Scientists at Oxford University are racing to develop a vaccine for the coronavirus well ahead of the standard medical timeline.
The scientists have expressed confidence in their ability to do it quickly, raising hopes around the world that a vaccine will not have to wait until next year.
The first injections of the vaccine being developed by the university’s Jenner Institute in Britain took place last week. Scientists are planning to massively scale up their testing in a little over a month, a time frame that is currently faster than other vaccine development efforts.
The New York Times reported Monday that the scientists plan to test their vaccine on more than 6,000 people by the end of May.
The team at Oxford said their aim is to produce a million doses of the vaccine, if it proves effective, by September — months ahead of a standard timeline of 12 to18 months routinely quoted by health professionals around the world.
Professor Sarah Gilbert, team leader of the program, said she is “80% confident” the vaccine will work.
Early trials promising
Because of that confidence, Britain has begun allocating funds for large-scale development, a move that is financially risky if the vaccine turns out to be ineffective.
“We are going to back them to the hilt and give them every resource they need to give them the best chance of success,” Britain’s Health Secretary Matt Hancock said last week.
The researchers’ confidence comes in part from the knowledge that the vaccine’s basic components have been genetically engineered to be harmless against humans and have been found to be safe in earlier trials.
Initial experiments also indicate the vaccine is effective, including tests that show it can generate a strong immune response in rhesus macaque monkeys.
The vaccine has been made from a common cold virus that has been modified so it cannot grow in people. Scientists have added proteins from the coronavirus that they hope will trigger the human immune system to produce antibodies against the protein, which will then protect against the actual virus.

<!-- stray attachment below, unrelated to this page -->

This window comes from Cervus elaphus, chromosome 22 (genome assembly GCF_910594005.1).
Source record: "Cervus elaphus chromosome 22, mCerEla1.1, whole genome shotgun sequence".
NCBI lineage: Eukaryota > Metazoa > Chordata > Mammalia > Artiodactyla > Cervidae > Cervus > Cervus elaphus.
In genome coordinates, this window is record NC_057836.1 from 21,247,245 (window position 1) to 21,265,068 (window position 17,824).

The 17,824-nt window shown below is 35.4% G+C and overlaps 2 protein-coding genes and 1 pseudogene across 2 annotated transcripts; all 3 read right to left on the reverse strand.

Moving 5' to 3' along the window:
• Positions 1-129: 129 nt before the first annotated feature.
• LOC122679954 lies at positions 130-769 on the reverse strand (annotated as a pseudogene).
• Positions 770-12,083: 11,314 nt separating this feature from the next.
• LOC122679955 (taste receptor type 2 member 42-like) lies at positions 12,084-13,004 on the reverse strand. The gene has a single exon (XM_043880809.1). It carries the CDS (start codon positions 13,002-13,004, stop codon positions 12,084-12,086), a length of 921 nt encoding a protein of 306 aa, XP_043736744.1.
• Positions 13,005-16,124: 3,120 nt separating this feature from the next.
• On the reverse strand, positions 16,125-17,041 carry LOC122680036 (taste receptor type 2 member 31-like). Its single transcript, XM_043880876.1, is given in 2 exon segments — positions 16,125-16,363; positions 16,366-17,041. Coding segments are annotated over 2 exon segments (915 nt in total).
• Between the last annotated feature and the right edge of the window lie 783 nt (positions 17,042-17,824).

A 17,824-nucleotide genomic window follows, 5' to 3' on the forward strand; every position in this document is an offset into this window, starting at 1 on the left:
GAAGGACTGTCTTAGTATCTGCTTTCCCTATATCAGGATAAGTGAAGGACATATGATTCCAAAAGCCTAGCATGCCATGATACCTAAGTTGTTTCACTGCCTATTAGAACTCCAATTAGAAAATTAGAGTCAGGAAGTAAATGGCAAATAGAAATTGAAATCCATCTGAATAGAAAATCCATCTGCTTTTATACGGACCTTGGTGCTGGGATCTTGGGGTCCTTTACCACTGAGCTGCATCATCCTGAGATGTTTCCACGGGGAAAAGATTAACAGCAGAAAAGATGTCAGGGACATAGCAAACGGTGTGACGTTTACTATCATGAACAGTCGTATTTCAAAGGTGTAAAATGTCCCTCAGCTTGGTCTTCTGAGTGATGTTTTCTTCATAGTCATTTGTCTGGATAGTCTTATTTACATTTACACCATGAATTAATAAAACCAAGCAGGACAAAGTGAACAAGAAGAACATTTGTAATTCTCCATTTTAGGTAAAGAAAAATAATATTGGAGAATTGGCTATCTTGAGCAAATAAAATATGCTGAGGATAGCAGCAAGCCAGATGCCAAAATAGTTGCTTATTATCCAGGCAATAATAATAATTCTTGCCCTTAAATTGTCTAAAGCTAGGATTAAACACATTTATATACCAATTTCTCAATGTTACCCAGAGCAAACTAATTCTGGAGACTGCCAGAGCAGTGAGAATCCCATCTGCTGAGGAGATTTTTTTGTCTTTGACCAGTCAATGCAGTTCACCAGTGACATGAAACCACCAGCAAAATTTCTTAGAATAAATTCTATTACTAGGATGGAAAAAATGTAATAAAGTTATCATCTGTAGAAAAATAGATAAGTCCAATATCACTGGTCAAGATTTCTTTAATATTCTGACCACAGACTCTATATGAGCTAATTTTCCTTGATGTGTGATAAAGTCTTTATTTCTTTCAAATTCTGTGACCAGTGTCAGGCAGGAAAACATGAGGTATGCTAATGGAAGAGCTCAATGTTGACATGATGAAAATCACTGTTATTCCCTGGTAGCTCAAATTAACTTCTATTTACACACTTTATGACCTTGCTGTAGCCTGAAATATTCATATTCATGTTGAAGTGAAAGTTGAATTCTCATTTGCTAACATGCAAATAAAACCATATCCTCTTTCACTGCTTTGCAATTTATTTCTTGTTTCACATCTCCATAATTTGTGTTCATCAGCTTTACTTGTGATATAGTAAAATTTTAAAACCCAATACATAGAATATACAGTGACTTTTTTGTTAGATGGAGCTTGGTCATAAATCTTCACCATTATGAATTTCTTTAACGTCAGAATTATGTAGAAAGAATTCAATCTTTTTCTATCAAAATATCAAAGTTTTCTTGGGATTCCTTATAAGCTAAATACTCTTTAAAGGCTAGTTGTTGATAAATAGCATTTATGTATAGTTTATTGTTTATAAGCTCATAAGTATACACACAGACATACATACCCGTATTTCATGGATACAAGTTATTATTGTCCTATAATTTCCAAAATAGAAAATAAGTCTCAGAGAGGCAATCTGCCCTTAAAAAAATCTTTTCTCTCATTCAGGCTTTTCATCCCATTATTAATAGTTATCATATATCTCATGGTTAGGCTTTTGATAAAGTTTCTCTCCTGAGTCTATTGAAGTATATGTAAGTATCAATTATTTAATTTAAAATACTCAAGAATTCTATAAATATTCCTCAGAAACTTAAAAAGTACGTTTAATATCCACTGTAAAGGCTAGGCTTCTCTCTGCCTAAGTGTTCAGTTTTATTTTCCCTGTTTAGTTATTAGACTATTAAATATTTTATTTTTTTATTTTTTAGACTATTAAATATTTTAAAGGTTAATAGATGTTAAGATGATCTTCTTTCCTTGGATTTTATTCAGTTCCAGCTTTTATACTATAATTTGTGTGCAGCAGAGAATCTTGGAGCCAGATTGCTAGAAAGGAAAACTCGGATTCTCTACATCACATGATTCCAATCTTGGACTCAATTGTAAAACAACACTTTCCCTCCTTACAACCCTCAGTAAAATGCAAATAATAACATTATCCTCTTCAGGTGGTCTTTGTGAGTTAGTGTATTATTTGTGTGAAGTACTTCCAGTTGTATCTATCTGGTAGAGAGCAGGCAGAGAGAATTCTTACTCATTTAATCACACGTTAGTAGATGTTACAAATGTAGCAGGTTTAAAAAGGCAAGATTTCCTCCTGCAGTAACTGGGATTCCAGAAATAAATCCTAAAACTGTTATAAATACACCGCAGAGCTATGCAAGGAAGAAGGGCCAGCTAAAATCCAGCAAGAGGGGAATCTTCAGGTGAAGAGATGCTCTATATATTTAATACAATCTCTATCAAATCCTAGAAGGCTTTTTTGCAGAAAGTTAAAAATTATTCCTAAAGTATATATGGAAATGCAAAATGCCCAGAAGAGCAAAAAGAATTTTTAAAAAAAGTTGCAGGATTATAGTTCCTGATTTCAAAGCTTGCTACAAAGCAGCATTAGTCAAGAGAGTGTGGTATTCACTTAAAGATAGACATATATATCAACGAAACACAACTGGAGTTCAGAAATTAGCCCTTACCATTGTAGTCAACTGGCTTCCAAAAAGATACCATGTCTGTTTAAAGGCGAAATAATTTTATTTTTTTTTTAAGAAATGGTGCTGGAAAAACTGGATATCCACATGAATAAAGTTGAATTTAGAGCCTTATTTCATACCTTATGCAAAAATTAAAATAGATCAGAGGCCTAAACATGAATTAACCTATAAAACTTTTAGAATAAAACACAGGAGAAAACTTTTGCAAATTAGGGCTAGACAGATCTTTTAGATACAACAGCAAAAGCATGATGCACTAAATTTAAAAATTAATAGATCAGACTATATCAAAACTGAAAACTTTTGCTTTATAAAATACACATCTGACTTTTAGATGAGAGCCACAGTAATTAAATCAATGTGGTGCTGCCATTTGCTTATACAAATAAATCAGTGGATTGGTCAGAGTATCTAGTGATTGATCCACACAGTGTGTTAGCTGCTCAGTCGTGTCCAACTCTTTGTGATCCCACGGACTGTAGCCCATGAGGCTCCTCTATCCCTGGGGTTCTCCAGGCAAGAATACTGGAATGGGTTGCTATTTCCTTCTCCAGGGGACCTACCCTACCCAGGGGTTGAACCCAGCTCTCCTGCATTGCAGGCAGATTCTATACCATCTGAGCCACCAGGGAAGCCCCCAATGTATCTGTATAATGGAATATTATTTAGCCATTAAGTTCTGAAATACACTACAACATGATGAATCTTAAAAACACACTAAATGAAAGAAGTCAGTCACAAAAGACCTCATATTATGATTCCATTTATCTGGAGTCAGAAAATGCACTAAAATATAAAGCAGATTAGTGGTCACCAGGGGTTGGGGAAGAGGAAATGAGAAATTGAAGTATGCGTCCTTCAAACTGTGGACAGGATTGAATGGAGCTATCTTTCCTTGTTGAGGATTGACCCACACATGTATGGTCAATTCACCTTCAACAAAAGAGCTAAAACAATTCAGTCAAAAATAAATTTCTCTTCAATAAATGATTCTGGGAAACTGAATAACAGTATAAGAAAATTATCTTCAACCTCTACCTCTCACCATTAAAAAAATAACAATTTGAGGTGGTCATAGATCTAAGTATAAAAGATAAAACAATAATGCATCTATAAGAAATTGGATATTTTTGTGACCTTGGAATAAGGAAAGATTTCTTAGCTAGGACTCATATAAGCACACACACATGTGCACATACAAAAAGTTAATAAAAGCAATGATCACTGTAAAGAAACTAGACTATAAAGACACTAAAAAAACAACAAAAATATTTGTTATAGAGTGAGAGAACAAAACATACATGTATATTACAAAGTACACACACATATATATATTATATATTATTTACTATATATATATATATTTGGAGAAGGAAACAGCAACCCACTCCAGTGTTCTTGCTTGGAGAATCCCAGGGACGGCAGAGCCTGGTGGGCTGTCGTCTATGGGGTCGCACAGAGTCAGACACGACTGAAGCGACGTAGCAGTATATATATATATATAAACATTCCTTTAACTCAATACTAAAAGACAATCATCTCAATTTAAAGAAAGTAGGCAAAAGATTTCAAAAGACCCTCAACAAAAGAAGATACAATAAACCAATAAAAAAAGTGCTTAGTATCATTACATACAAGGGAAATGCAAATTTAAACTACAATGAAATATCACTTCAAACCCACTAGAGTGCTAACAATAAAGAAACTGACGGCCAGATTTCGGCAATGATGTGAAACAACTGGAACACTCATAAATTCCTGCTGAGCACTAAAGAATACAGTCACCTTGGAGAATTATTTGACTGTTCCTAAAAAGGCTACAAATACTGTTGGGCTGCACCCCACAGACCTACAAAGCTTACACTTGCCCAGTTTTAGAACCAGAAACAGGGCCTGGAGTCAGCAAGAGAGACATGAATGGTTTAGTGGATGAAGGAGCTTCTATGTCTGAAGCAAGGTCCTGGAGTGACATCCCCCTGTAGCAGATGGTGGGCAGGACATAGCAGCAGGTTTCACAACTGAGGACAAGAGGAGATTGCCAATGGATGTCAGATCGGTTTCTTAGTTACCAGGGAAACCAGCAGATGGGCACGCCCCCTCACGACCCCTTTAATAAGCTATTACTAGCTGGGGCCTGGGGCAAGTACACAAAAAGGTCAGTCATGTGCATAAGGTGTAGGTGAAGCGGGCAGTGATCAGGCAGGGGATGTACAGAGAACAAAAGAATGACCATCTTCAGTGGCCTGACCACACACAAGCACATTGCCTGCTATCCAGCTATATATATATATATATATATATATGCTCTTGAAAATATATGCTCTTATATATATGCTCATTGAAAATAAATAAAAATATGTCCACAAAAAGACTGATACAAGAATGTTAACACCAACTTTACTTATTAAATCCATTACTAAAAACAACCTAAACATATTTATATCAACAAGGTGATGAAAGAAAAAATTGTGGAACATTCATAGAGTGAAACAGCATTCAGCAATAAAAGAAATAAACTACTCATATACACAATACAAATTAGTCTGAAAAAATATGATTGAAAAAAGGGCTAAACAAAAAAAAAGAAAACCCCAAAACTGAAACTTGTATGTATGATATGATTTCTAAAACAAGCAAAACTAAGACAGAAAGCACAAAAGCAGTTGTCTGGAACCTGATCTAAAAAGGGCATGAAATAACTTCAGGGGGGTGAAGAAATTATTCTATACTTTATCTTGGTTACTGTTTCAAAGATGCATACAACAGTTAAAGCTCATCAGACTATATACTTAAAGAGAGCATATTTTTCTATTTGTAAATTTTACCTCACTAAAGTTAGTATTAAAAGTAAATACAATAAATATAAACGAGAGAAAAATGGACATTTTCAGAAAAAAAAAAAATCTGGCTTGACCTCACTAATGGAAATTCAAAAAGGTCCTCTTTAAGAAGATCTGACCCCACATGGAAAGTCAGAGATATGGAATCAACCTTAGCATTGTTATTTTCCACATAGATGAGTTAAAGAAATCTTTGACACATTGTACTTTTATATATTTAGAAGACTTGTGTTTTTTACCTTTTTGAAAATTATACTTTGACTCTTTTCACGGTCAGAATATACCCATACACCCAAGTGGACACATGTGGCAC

Trials of the virus’s base components have been ongoing for years as part of an effort to find a malaria vaccine. Gilbert used the same modified virus to make a vaccine against an earlier coronavirus, MERS. Clinical trials of that vaccine are promising.
A traditional vaccine uses a weakened version of a virus to trigger an immune response in humans, and great care must be taken to ensure it is not only effective in humans but also safe.
A major reason the Oxford vaccine can quickly move through trials is that its base components have already undergone rigorous testing in humans.
While early indications show the new vaccine is promising, one complication for the trials could paradoxically be the success of efforts to limit the spread of the disease in Britain.
For the vaccine data to be effective, subjects must be shown not to contract COVID-19 from their surroundings. However, if the disease is not spreading naturally around them, the trial might not be able to show whether the vaccine is making a difference, or it might take longer to reach conclusions.
Researchers say if they cannot get conclusive results in Britain, they might have to begin new trials in another part of the world where the virus is spreading more rapidly.
Ethics guidelines generally prohibit scientists from injecting healthy patients with a serious disease.
There are more than 100 efforts around the world to develop a vaccine for the coronavirus, but only a few have begun human trials.
U.S.-based Moderna was the first company to begin small clinical trials in March, but larger human trials have not begun.
Other efforts have come from the Chinese company CanSino, and a partnership between German biotech company BioNTech and U.S. pharmaceutical company Pfizer.
U.S. scientists say they were close to developing a coronavirus vaccine years ago to fight severe respiratory syndrome, or SARS, but that funding dried up when SARS disappeared after killing more than 770 people worldwide.